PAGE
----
The Internal Revenue Service has failed to process millions of tax refunds in a timely manner due to staff shortages as it continues to struggle to hire desperately needed staff, according to the agency’s chief inspector.

As of mid-March, the IRS had hired only 9.5 percent of the nearly 5,500 filing staff it hoped to hire for the filing season, according to the chief tax inspector for tax administration. report released on Thursday. The agency still does not have about 5,000 employees in this position alone. It has been more successful in hiring account managers – workers who deal with taxpayers’ interactions, including by answering calls – filling 77% of their vacancies. However, IG said the IRS does not have nearly 1,200 employees from where it wants to be.

More than one in four taxpayer support centers, where people can schedule face-to-face meetings, have been closed due to staff shortages, IG said. About half of the centers have only one or two employees and depend on the availability of these workers.

Due to the omissions, “millions of tax returns are not processed on time, refunds are not issued on time and taxpayers do not receive timely assistance on the problems of their tax accounts,” IG said.

The Agency appears to have made some progress since the Authority completed its report. The IRS said in March that it hoped to add 5,000 staff a year over the next two years to deal with the build-up, and Commissioner Charles Retig recently told lawmakers that it was already halfway to its 2022 target. “Saved” the agency from “death” when it granted direct hiring powers in March, Retig said.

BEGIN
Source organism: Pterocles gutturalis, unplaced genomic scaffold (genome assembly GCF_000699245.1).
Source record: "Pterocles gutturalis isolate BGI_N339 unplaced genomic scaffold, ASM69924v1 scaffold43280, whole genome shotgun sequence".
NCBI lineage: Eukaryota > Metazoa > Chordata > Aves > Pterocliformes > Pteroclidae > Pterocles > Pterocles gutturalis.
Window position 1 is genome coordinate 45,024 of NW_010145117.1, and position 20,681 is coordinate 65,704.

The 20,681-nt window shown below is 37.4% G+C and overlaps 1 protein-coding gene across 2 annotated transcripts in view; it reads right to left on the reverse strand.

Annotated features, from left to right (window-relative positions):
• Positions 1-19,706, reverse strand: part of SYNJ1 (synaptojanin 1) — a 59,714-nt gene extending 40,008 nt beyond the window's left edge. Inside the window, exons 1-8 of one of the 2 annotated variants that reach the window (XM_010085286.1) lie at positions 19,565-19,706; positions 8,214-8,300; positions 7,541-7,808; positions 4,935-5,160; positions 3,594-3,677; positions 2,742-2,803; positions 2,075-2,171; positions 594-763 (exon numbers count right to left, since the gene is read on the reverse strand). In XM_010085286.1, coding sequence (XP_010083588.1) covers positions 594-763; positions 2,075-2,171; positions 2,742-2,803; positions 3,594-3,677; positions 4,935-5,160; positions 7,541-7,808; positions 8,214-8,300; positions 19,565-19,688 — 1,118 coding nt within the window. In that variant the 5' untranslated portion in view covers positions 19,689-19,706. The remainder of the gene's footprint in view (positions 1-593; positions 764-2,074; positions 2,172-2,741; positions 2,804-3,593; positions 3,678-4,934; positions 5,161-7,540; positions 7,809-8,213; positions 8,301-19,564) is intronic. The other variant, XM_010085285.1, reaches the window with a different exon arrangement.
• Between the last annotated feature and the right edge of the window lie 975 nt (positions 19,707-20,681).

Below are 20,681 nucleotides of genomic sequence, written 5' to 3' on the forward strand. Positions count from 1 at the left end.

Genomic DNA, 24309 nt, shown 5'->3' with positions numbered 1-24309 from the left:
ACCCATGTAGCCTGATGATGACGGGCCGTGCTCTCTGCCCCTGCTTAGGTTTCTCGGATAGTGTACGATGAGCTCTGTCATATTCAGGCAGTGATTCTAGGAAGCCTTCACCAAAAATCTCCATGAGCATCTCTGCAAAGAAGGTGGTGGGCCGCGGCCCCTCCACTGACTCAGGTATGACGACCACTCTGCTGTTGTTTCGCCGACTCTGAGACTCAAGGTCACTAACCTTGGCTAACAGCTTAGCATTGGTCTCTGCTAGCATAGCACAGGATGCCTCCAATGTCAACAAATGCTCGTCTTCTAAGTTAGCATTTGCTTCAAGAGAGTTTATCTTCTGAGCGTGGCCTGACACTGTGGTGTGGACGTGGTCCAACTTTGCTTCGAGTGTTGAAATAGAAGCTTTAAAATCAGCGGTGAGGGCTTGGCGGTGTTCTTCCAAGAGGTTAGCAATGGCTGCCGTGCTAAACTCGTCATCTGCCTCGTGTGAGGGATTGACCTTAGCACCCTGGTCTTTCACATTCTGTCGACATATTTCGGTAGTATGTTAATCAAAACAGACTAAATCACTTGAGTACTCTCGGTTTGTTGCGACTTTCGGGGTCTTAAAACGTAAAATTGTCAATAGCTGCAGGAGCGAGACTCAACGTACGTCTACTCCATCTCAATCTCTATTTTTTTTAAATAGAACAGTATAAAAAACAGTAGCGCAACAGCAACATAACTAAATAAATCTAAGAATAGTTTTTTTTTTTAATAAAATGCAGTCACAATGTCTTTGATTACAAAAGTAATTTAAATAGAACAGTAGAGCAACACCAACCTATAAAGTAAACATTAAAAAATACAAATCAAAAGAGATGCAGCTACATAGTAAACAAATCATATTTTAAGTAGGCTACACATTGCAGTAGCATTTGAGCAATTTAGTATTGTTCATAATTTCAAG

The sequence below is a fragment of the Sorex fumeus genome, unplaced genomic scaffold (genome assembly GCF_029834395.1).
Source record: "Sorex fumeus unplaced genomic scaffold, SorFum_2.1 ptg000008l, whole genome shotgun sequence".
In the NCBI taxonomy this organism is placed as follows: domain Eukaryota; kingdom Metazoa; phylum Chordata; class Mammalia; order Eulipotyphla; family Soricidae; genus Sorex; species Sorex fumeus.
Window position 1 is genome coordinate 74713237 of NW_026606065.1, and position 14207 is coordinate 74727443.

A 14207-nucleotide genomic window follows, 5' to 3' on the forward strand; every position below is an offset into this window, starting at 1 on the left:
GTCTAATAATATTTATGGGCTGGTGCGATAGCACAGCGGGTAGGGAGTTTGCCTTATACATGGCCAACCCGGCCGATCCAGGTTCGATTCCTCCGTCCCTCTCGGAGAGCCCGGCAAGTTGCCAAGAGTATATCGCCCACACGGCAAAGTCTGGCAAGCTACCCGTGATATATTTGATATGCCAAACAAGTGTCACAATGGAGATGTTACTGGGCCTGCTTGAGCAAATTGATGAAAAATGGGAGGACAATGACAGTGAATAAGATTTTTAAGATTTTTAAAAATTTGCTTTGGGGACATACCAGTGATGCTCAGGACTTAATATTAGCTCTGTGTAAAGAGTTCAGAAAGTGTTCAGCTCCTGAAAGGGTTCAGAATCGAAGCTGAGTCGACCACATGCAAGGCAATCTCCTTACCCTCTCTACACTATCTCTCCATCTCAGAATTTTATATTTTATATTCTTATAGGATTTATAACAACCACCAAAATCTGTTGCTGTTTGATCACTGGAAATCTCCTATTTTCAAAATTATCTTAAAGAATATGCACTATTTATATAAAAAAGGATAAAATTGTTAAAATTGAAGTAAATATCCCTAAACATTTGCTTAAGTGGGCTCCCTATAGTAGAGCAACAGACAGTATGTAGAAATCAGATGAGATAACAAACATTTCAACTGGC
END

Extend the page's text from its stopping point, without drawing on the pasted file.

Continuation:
Despite this success, IG recommended that the IRS develop a new approach to dealing with staffing issues.

“The continuing and continuing shortage of staff needed to fill critical positions in the processing of submitted documents ensures the continuous development of new initiatives and strategies for hiring and retaining,” the supervisor said. “The approaches so far have not solved the significant shortage of hiring and staff.”

The IRS, meanwhile, has taken other steps to reduce its unprecedented pending cases. It has imposed overtime for 6,000 employees and allowed voluntary overtime for an additional 10,000 workers, deployed rapid work teams and hired contractors. The IRS started the filing season with 8 million outstanding declarations, and although it has made some progress, there are still about 6 million outstanding declarations.

IG is separately investigating how the IRS is dealing with its backlogs as well as staff shortages. Retig said the IRS has been very successful in recent job fairs after receiving direct hiring powers. At these events, he said, the agency hired 90% of those who show up.

Congress has provided the IRS with a $ 675 million funding increase as part of the omnibus account for fiscal 2022, the largest increase since 2001. President Biden has called for a further 18% increase for fiscal 2023 and has called for $ 80 billion in 10-year growth as part of his larger package of social and climate spending. Republicans have rejected the need for more spending on the IRS, saying the agency needs to learn to be more efficient.

Retig said the IRS still faces a $ 100 million shortfall in operational support over the current fiscal year, warning that the agency would have to make cuts elsewhere in its budget if the situation is not addressed.

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